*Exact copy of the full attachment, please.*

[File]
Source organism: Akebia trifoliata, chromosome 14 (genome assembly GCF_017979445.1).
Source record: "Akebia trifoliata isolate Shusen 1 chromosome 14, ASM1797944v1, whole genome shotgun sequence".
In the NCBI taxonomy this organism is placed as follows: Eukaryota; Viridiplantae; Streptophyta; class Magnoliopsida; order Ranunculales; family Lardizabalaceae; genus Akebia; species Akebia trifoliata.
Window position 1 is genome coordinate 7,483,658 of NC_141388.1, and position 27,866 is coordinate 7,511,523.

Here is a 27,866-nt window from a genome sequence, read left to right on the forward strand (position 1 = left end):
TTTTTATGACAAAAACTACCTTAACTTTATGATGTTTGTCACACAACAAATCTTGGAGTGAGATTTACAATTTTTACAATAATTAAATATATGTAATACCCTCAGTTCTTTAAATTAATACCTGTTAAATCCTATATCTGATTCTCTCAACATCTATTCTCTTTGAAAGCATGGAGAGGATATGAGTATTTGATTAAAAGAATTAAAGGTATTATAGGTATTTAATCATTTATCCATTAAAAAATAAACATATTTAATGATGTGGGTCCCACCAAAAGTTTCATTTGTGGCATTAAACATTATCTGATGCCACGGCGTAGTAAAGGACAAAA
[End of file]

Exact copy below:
Source organism: Akebia trifoliata, chromosome 14 (genome assembly GCF_017979445.1).
Source record: "Akebia trifoliata isolate Shusen 1 chromosome 14, ASM1797944v1, whole genome shotgun sequence".
In the NCBI taxonomy this organism is placed as follows: Eukaryota; Viridiplantae; Streptophyta; class Magnoliopsida; order Ranunculales; family Lardizabalaceae; genus Akebia; species Akebia trifoliata.
Window position 1 is genome coordinate 7,483,658 of NC_141388.1, and position 27,866 is coordinate 7,511,523.

Here is a 27,866-nt window from a genome sequence, read left to right on the forward strand (position 1 = left end):
TTTTTATGACAAAAACTACCTTAACTTTATGATGTTTGTCACACAACAAATCTTGGAGTGAGATTTACAATTTTTACAATAATTAAATATATGTAATACCCTCAGTTCTTTAAATTAATACCTGTTAAATCCTATATCTGATTCTCTCAACATCTATTCTCTTTGAAAGCATGGAGAGGATATGAGTATTTGATTAAAAGAATTAAAGGTATTATAGGTATTTAATCATTTATCCATTAAAAAATAAACATATTTAATGATGTGGGTCCCACCAAAAGTTTCATTTGTGGCATTAAACATTATCTGATGCCACGGCGTAGTAAAGGACAAAA